Russia's Foreign Minister Sergei Lavrov gestures during a news conference in Moscow January 18, 2012. (Photo:Reuters)
Russia is "open to constructive proposals" on Syria but remains opposed to any UN move backing previously approved unilateral sanctions or the use of force, Foreign Minister Sergei Lavrov said Wednesday.
"We are open to constructive proposals that go in line with the set task of ending the violence," he said, but any new UN action could not justify force or "sanctions that were declared without any consultations with Russia or China."
Syria has agreed to extend a widely criticised Arab League observer mission for a second month, just hours after launching an angry tirade against the bloc's efforts to mediate in the crisis.
Muallem said Syria had no choice but to confront the armed groups that the government holds responsible for the violence which the UN says has killed more than 5,400 people since March, stressing that Russia would never accept foreign intervention.
The US State Department said US and Russian diplomats held "very constructive" talks this week in Moscow amid efforts to resolve their differences in the global response to unrest in Syria.
"I wouldn't say that there was a major breakthrough. But I think walking through how we understand the situation on the ground, how the Russians see it... and then beginning to strengthen and deepen our conversation about where we go next in the UN Security Council, was very useful," US State Department spokeswoman Victoria Nuland said.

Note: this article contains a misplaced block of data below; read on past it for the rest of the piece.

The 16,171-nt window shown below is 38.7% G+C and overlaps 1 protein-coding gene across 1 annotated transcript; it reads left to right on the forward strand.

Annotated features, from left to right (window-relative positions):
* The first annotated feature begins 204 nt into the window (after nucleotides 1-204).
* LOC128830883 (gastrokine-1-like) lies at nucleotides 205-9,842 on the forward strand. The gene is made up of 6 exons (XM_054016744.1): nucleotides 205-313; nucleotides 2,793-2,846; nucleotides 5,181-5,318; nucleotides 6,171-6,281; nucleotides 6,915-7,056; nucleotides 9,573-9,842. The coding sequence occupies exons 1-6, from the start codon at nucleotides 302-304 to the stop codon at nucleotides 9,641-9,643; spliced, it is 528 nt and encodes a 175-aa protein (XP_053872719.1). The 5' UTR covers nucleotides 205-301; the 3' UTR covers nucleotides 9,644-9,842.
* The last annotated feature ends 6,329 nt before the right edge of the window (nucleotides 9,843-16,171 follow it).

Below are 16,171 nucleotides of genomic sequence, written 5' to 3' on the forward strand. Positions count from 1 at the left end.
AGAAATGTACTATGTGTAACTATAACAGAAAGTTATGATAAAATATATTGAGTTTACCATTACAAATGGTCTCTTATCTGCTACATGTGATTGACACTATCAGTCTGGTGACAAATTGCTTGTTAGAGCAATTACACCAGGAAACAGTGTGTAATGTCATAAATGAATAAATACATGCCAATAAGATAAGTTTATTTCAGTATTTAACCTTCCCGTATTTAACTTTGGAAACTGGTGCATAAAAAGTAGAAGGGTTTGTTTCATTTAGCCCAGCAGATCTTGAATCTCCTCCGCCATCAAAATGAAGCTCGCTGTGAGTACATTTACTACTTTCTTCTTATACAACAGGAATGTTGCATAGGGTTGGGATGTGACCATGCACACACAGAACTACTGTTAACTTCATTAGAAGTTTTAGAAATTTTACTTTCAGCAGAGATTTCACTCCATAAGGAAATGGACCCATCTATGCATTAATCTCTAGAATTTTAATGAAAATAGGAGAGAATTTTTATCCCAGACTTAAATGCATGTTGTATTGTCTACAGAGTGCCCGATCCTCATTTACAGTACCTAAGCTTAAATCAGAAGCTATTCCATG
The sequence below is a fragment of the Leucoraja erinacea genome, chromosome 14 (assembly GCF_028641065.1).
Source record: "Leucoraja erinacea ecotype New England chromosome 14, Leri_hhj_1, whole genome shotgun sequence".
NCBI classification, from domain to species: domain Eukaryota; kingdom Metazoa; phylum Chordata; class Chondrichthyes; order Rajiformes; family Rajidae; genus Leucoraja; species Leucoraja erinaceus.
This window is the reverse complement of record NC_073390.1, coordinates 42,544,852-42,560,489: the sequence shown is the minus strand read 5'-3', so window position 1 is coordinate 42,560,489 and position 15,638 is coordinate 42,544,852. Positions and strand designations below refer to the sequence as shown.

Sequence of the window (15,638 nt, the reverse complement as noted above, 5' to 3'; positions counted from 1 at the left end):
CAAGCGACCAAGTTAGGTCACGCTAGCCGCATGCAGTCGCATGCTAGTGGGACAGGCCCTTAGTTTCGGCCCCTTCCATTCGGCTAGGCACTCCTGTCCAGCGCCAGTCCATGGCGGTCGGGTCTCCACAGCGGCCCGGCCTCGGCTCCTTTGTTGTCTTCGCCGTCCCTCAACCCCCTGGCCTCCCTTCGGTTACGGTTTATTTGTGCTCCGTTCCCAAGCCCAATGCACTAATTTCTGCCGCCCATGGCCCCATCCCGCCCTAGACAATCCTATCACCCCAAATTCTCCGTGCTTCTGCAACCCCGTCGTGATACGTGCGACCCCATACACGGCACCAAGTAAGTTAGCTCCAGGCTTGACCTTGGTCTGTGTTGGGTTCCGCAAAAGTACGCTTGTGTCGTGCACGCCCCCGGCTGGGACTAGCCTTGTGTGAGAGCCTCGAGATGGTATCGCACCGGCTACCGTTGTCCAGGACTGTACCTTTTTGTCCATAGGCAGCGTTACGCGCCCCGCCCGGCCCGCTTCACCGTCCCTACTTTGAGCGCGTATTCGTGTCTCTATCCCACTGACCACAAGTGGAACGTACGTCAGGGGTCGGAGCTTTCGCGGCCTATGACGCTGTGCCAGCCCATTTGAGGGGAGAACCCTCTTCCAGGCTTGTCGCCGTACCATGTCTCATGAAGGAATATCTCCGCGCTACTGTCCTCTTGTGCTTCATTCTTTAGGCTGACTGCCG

Washington is calling for Bashar Al-Assad's resignation while the Russians continue to support him.
Western governments have been capitalising on the Arab League's tough new stance to embark on a fresh drive for action by the UN Security Council after previous efforts were blocked by Beijing and Moscow.
Britain, France, Germany and Arab nations are working on the resolution which could face Russian opposition because of a call on all UN member states to follow Arab League sanctions against Assad's regime.
Diplomats from several Security Council and Arab nations said there could a vote as early as Monday or Tuesday next week.
Moscow, a Cold War ally of Damascus which retains a naval base at Tartus on Syria's Mediterranean coast, has spoken out strongly against sanctions.
Russia and China vetoed a previous European attempt in October to get a resolution passed condemning Assad for the violence.